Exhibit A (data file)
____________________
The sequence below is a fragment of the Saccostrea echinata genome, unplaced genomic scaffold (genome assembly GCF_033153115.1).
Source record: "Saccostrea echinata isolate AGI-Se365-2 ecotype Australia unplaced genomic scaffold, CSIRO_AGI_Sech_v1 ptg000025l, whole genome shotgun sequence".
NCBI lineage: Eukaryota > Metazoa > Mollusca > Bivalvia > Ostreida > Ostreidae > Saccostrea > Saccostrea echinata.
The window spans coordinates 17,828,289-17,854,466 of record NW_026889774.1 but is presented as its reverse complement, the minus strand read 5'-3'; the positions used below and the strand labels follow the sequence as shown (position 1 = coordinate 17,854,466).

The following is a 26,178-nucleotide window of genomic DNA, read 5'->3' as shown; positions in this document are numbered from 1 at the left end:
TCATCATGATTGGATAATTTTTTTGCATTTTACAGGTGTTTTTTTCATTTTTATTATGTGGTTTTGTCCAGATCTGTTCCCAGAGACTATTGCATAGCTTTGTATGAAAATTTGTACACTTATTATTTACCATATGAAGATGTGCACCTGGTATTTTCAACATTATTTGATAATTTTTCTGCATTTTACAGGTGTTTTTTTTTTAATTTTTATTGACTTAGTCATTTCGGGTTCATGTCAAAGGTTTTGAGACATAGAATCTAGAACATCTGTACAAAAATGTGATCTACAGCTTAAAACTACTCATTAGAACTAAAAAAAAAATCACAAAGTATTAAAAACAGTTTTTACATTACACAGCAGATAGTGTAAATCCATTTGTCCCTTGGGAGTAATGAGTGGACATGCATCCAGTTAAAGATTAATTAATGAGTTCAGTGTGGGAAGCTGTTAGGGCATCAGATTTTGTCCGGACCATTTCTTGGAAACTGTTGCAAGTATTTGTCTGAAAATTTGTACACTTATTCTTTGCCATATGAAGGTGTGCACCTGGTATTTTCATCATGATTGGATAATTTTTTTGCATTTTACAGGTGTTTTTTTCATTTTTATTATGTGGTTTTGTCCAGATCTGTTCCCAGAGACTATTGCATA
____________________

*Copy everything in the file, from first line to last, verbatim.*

The sequence below is a fragment of the Saccostrea echinata genome, unplaced genomic scaffold (genome assembly GCF_033153115.1).
Source record: "Saccostrea echinata isolate AGI-Se365-2 ecotype Australia unplaced genomic scaffold, CSIRO_AGI_Sech_v1 ptg000025l, whole genome shotgun sequence".
NCBI lineage: Eukaryota > Metazoa > Mollusca > Bivalvia > Ostreida > Ostreidae > Saccostrea > Saccostrea echinata.
The window spans coordinates 17,828,289-17,854,466 of record NW_026889774.1 but is presented as its reverse complement, the minus strand read 5'-3'; the positions used below and the strand labels follow the sequence as shown (position 1 = coordinate 17,854,466).

The following is a 26,178-nucleotide window of genomic DNA, read 5'->3' as shown; positions in this document are numbered from 1 at the left end:
TCATCATGATTGGATAATTTTTTTGCATTTTACAGGTGTTTTTTTCATTTTTATTATGTGGTTTTGTCCAGATCTGTTCCCAGAGACTATTGCATAGCTTTGTATGAAAATTTGTACACTTATTATTTACCATATGAAGATGTGCACCTGGTATTTTCAACATTATTTGATAATTTTTCTGCATTTTACAGGTGTTTTTTTTTTAATTTTTATTGACTTAGTCATTTCGGGTTCATGTCAAAGGTTTTGAGACATAGAATCTAGAACATCTGTACAAAAATGTGATCTACAGCTTAAAACTACTCATTAGAACTAAAAAAAAAATCACAAAGTATTAAAAACAGTTTTTACATTACACAGCAGATAGTGTAAATCCATTTGTCCCTTGGGAGTAATGAGTGGACATGCATCCAGTTAAAGATTAATTAATGAGTTCAGTGTGGGAAGCTGTTAGGGCATCAGATTTTGTCCGGACCATTTCTTGGAAACTGTTGCAAGTATTTGTCTGAAAATTTGTACACTTATTCTTTGCCATATGAAGGTGTGCACCTGGTATTTTCATCATGATTGGATAATTTTTTTGCATTTTACAGGTGTTTTTTTCATTTTTATTATGTGGTTTTGTCCAGATCTGTTCCCAGAGACTATTGCATA